Thursday, January 10, 2013

Kenya tackles climate threats to wildlife, tourism

Isaiah Esipisu in AlertNet: Climate shifts are forcing Kenyan experts to take drastic action to preserve the stunning scenery and wildlife that have drawn millions of tourists to the east African country, bringing vital revenue and providing thousands of jobs.

From collecting rainwater in national parks to providing animals with hay in hard times and preventing alien species of vegetation from taking over grassland, Kenyans have joined regional and global projects to grapple with the changes, which are having deep and rapid effects on the country’s natural resources.

One of the sites most severely affected by recent changes is Lake Nakuru, in the Rift Valley about 140 km (80 miles) northwest of Nairobi. The soda lake is home to millions of flamingos who make a dazzling display as they wheel and swoop in huge flocks before settling on the water to browse on the dense algae.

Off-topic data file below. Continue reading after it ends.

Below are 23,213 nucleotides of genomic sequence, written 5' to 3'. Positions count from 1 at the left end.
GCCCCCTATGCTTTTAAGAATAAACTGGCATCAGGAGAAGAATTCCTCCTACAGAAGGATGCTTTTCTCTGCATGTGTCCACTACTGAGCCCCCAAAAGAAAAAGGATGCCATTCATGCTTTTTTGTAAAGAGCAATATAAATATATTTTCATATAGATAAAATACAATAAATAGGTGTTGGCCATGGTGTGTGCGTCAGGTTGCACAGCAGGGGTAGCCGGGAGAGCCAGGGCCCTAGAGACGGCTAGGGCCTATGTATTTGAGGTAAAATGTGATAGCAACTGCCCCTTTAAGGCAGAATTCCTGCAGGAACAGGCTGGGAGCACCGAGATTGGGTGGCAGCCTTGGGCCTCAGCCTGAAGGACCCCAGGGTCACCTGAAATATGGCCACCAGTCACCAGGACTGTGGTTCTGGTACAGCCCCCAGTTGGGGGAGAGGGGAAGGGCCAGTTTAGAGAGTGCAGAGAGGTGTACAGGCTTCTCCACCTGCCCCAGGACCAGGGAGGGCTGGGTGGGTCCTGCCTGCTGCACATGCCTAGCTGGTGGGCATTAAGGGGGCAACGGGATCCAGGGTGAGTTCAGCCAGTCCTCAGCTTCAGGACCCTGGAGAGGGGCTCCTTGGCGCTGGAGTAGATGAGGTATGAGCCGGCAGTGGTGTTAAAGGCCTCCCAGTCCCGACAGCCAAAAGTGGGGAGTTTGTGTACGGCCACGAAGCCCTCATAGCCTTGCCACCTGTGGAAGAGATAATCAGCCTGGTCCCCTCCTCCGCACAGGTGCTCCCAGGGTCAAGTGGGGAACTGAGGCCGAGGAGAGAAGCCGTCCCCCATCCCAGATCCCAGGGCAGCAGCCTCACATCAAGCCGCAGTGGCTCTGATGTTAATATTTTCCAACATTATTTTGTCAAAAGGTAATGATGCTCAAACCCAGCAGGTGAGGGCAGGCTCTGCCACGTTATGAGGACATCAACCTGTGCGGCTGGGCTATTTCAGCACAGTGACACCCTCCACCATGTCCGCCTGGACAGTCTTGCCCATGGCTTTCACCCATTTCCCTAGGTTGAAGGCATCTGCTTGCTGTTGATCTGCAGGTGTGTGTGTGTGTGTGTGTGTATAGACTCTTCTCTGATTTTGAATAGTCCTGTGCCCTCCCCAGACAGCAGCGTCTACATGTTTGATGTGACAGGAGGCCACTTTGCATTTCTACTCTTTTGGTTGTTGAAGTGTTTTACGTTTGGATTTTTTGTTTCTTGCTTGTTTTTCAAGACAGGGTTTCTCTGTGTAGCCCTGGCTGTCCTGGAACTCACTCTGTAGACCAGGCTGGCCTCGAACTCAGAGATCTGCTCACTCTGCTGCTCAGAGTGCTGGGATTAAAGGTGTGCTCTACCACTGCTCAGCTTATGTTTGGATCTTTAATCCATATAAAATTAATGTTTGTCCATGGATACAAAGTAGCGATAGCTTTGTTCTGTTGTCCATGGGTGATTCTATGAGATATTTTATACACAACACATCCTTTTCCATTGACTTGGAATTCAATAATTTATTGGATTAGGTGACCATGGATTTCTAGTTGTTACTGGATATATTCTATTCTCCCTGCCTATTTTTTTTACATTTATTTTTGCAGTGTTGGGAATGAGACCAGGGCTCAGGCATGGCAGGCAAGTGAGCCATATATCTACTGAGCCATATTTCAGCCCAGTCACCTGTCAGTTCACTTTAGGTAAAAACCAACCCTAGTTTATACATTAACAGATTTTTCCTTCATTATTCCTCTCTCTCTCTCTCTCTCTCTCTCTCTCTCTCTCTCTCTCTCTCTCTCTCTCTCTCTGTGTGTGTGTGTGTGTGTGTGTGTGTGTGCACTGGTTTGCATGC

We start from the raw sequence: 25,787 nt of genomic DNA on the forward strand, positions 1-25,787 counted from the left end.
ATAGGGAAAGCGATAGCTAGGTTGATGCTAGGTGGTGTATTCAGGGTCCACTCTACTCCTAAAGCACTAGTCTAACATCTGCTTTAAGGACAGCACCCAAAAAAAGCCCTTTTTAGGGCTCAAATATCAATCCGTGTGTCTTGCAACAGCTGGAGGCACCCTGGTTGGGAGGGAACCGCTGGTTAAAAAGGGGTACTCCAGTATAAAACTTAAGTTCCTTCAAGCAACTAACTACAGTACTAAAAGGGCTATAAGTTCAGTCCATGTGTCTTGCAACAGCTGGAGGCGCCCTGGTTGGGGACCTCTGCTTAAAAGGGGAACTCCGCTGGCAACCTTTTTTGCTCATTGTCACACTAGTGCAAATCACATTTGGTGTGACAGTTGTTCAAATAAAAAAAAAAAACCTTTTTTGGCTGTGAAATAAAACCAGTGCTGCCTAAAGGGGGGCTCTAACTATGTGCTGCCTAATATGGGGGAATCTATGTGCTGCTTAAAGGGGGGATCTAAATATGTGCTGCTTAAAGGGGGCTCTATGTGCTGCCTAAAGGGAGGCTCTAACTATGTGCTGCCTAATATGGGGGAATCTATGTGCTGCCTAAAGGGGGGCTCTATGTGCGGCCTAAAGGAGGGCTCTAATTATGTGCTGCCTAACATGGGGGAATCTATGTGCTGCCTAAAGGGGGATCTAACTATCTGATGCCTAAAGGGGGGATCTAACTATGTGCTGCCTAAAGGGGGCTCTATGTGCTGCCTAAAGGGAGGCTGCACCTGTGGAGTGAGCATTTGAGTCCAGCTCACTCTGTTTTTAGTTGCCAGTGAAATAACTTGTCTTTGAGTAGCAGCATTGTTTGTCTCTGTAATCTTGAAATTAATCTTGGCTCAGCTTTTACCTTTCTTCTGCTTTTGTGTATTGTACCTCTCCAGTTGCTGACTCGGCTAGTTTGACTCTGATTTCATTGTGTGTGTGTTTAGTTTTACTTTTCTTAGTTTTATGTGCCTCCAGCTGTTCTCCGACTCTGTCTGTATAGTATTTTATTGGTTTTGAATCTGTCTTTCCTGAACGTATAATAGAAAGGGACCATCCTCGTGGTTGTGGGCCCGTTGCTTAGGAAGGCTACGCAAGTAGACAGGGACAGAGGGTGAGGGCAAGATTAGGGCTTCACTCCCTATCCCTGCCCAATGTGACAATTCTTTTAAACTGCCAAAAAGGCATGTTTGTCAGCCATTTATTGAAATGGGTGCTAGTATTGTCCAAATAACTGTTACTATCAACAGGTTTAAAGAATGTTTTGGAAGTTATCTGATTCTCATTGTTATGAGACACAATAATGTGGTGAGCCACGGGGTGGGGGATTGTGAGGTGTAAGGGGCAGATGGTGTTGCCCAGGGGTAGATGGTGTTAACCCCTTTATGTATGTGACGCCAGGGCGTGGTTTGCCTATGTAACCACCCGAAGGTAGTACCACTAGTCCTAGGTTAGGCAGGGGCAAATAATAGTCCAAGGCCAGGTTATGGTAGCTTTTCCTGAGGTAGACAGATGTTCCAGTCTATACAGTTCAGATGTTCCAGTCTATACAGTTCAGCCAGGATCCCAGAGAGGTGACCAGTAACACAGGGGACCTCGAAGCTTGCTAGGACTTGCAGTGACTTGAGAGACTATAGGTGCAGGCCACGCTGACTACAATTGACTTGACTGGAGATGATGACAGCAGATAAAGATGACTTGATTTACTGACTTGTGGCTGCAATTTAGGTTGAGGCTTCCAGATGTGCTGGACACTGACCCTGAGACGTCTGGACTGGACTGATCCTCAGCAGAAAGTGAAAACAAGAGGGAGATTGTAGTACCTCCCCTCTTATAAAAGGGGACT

The flamingos and other water birds make the lake one of the country’s most magnificent spectacles, watched by thousands of tourists from the 14 hotels overlooking the lake and giving jobs to thousands of Kenyans, as well as bringing in more than 3 billion Kenyan shillings ($36 million) a year in revenue.

...But in the past three months, millions of birds have migrated to other places because of pounding rains that have caused the lake to overflow....

Storks and flamingos at Lake Nakuru, shot by Angela Sevin, Wikimedia Commons via Flickr, under the Creative Commons Attribution 2.0 Generic license

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